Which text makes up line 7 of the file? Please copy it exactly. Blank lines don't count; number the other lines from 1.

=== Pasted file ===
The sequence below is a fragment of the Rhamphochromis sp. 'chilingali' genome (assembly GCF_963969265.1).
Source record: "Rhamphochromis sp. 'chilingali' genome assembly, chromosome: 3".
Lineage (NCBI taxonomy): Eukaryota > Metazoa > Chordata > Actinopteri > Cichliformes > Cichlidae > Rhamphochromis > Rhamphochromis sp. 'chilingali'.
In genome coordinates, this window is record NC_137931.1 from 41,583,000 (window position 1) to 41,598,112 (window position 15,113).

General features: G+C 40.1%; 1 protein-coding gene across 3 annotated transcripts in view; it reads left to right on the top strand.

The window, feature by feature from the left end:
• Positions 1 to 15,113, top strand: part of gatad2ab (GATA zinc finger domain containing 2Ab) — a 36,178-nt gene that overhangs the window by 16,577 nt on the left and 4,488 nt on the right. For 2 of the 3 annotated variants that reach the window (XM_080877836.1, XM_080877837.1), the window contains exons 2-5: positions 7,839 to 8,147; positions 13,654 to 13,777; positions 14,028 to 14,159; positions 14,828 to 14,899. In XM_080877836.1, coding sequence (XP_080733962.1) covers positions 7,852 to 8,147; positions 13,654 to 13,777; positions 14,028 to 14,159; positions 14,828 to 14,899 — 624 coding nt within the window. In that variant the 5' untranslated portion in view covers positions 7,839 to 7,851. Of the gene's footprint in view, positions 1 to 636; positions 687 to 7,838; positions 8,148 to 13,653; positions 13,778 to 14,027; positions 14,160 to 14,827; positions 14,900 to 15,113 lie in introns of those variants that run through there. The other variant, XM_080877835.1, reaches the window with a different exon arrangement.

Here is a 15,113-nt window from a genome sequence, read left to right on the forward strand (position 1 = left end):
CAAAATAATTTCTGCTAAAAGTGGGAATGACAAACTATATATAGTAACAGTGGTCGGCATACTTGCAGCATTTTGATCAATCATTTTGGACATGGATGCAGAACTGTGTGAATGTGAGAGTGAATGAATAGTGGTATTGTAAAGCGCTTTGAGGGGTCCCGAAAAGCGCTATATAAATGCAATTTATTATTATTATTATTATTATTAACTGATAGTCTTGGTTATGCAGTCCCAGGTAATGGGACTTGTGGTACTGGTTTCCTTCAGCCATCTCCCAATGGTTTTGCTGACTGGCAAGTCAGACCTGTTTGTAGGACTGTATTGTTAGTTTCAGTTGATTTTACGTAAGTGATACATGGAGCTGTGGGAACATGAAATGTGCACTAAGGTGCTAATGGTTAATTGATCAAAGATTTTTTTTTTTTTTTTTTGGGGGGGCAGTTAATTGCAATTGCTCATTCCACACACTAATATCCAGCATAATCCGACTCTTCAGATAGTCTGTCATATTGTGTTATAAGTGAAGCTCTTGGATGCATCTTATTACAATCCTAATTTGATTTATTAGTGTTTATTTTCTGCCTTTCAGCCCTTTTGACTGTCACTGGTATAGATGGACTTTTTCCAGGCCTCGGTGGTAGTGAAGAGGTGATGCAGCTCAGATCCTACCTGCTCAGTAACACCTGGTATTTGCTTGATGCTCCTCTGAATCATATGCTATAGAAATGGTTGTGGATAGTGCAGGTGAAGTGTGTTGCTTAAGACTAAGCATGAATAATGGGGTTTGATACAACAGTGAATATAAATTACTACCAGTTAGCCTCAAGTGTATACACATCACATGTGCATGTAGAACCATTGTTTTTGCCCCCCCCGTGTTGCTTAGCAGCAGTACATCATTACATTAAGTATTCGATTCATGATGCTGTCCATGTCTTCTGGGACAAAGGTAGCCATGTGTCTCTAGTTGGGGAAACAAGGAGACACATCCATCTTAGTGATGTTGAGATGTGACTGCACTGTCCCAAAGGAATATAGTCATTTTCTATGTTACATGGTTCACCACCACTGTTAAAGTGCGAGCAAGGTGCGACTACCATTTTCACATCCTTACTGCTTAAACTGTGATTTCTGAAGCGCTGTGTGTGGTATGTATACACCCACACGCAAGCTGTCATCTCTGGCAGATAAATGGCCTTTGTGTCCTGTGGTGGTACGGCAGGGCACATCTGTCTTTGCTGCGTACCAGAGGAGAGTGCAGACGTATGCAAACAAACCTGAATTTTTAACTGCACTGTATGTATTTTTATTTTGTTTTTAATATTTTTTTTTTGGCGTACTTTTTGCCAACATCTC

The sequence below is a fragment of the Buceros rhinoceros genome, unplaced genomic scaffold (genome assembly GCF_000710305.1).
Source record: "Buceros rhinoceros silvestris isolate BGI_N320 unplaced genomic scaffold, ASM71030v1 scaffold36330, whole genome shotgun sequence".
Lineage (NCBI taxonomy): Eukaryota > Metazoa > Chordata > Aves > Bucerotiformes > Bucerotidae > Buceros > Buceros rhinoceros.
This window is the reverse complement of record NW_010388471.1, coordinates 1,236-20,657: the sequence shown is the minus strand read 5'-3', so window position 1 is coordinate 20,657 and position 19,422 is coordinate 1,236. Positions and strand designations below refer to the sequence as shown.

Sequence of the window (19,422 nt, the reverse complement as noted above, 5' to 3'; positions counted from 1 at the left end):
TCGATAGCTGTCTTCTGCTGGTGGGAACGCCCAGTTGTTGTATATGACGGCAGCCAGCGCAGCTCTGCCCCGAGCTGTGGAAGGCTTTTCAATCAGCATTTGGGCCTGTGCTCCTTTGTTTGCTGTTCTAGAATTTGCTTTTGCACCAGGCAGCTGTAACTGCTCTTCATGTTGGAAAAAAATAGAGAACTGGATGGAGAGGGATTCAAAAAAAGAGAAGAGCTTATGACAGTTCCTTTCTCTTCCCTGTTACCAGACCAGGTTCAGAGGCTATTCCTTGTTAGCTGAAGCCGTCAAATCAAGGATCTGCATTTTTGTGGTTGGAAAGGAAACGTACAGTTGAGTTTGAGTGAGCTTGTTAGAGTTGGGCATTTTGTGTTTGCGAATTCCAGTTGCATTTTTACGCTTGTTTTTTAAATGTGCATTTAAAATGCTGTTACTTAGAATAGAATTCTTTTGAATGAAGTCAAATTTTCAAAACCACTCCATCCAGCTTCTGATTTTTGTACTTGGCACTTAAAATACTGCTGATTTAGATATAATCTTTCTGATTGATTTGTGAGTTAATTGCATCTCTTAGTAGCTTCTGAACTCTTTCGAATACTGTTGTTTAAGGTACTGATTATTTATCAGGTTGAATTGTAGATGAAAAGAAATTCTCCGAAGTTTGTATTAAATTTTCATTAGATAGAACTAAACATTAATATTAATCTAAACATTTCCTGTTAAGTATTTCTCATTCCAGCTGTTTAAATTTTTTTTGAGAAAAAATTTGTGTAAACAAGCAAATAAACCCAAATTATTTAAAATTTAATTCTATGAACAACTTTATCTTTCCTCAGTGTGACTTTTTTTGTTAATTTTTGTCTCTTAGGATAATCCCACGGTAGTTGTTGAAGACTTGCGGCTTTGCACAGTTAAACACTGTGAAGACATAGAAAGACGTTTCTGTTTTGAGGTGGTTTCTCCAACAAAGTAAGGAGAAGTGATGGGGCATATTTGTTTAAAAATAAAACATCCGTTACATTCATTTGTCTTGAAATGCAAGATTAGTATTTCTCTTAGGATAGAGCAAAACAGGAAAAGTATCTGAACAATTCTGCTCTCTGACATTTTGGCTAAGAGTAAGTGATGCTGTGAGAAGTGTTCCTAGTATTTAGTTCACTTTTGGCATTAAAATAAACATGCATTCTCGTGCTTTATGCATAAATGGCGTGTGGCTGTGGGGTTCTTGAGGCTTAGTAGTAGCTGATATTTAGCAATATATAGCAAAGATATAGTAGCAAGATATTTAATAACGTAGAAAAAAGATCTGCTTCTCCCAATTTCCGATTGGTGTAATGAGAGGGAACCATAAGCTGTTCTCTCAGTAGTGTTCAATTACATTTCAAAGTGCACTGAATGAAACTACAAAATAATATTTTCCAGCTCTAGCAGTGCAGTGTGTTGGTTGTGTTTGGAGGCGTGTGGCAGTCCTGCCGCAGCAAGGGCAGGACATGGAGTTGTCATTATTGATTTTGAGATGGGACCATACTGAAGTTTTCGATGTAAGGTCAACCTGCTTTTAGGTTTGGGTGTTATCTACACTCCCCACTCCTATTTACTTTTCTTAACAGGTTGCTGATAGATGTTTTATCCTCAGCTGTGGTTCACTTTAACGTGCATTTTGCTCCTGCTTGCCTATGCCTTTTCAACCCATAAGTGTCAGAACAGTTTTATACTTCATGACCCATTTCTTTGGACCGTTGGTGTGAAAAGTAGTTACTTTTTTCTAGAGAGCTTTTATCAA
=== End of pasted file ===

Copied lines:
• Positions 1 to 15,113, top strand: part of gatad2ab (GATA zinc finger domain containing 2Ab) — a 36,178-nt gene that overhangs the window by 16,577 nt on the left and 4,488 nt on the right. For 2 of the 3 annotated variants that reach the window (XM_080877836.1, XM_080877837.1), the window contains exons 2-5: positions 7,839 to 8,147; positions 13,654 to 13,777; positions 14,028 to 14,159; positions 14,828 to 14,899. In XM_080877836.1, coding sequence (XP_080733962.1) covers positions 7,852 to 8,147; positions 13,654 to 13,777; positions 14,028 to 14,159; positions 14,828 to 14,899 — 624 coding nt within the window. In that variant the 5' untranslated portion in view covers positions 7,839 to 7,851. Of the gene's footprint in view, positions 1 to 636; positions 687 to 7,838; positions 8,148 to 13,653; positions 13,778 to 14,027; positions 14,160 to 14,827; positions 14,900 to 15,113 lie in introns of those variants that run through there. The other variant, XM_080877835.1, reaches the window with a different exon arrangement.